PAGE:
“Prayer or meditative practice is about being dis-membered in order to be re-membered.”
says my friend John Philip Newell, a celtic theologian and mentor. His book Listening to the Heartbeat of God ( http://www.amazon.com/Listening-Heartbeat-God-Celtic-Sprirtuality/dp/0809137593) was so earth-shattering to me as a curate in my first parish that, when I told my Rector that I had just read it, he told me not to come to work. He said “If you just read that book, then you will need a couple of days to figure out the new you now.” He was right. Reading it made me the Christian I had always wanted to be. The irony was that it showed me that I was the Christian I had always wanted to be, all along.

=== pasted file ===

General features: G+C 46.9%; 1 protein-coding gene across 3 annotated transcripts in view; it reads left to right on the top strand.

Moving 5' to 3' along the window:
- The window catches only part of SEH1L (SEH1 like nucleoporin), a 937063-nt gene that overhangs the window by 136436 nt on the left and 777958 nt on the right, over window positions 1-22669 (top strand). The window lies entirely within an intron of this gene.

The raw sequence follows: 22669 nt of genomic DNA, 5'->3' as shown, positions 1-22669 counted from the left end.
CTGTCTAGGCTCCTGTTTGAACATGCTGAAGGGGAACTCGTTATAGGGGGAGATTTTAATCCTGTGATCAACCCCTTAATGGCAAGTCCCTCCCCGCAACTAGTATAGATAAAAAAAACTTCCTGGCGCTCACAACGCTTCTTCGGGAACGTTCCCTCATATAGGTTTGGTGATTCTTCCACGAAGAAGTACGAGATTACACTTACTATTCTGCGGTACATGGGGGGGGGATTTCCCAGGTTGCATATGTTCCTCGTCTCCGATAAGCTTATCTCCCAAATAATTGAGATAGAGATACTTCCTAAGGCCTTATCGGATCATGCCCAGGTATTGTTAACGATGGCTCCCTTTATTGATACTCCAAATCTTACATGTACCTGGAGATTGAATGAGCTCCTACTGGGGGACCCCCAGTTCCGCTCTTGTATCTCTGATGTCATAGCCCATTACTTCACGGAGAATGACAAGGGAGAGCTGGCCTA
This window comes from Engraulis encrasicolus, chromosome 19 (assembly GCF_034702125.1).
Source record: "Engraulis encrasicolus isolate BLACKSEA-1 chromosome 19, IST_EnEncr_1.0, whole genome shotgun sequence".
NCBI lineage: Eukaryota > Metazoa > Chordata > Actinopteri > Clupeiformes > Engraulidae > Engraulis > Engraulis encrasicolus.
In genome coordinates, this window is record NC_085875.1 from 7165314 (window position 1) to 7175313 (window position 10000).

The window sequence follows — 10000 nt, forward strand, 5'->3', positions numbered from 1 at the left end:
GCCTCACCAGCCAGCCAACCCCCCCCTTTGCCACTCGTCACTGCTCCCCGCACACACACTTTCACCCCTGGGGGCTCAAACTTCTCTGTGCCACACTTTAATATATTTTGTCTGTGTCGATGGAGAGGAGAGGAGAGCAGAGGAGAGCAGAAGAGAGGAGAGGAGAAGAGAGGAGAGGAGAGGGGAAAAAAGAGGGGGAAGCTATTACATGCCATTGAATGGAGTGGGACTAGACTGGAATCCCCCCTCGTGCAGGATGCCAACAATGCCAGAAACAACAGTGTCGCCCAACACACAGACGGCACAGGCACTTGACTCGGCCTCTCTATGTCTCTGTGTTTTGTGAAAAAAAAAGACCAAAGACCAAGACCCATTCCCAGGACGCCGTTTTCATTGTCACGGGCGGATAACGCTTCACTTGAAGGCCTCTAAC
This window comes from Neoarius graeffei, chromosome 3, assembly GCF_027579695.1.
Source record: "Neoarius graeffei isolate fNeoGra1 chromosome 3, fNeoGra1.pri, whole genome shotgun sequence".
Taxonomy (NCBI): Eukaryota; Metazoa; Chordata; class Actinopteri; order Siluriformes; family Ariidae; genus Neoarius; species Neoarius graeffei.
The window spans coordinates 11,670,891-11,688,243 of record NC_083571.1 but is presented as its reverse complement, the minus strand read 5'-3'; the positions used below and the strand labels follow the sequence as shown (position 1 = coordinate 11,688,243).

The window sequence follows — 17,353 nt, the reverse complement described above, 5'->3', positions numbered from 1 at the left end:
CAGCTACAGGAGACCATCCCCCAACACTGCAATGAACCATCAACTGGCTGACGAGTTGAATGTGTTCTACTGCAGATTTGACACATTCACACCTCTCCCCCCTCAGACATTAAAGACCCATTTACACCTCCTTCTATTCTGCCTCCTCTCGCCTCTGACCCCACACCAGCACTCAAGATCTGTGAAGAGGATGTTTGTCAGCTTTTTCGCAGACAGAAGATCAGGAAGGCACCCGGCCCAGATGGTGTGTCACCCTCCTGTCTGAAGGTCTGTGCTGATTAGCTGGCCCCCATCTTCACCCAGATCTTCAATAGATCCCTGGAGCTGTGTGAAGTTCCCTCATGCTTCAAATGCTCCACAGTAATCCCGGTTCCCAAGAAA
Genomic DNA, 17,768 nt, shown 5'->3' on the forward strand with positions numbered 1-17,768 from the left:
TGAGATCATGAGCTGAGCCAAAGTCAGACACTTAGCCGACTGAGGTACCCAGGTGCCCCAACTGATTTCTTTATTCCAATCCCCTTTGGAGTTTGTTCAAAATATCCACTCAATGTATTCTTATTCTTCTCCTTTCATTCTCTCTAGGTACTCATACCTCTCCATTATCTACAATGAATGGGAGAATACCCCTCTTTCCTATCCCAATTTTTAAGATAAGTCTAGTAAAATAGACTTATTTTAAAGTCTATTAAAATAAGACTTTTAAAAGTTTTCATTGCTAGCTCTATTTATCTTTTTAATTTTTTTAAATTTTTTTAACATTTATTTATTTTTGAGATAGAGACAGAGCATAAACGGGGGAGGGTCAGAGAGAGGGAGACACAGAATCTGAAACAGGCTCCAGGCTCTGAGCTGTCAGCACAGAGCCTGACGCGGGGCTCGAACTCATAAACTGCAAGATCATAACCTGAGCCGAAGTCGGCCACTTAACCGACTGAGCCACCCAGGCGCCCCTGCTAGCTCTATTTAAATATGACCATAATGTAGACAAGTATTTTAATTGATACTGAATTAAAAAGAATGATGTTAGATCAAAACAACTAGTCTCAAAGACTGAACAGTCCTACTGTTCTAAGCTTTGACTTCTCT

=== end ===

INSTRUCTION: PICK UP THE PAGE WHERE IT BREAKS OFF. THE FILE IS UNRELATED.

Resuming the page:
It takes a lot of courage to meditate, because God will, along the way, take you on a tour of yourself, showing you bits here and there like a proud uncle showing his friend a new house he just built. God tours me around me, and shows me how beautiful I am. And though I can see the dust-bunnies in the corners of my psyche, all he seems to see is a loving heart. And perhaps that is because it is His heart that is they eye with which He sees me.
John Philip taught me that I am basically good and only streaked with evil. The church had always taught me that I was basically evil and only streaked with good. Perhaps it was job security. If I needed the sacraments in order to reach God, then I needed the church.
Happily, I was able and willing to stay in the church while being liberated from its domination. I found that the church is not God, but it is a place in which I find God.
I will spend the next few days with John Philip. The best of what I am today as a priest is, in part, due to his nurturing, his smile, his laughter, his books and his theology. He gives me hope in today’s church.
If you are free Friday night, join us…